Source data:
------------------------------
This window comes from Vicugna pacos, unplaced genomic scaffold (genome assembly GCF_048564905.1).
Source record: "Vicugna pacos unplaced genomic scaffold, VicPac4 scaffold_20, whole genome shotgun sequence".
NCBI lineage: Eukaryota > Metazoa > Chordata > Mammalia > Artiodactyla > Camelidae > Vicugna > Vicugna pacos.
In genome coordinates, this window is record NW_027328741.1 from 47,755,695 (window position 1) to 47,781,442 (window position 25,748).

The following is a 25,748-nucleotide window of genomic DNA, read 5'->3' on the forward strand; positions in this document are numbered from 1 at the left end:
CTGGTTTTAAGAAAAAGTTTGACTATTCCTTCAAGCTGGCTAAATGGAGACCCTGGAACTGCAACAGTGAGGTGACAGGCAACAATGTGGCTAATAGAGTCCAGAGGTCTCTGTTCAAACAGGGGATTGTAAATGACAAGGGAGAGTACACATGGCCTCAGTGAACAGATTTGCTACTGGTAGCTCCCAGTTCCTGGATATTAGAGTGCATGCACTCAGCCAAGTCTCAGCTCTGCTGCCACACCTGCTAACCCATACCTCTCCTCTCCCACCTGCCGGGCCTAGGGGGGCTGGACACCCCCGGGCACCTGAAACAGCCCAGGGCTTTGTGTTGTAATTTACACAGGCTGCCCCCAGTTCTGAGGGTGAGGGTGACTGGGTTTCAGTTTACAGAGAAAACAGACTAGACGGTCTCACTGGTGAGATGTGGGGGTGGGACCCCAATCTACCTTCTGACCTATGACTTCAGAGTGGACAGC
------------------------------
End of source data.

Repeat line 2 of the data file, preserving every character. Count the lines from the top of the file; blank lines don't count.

Source record: "Vicugna pacos unplaced genomic scaffold, VicPac4 scaffold_20, whole genome shotgun sequence".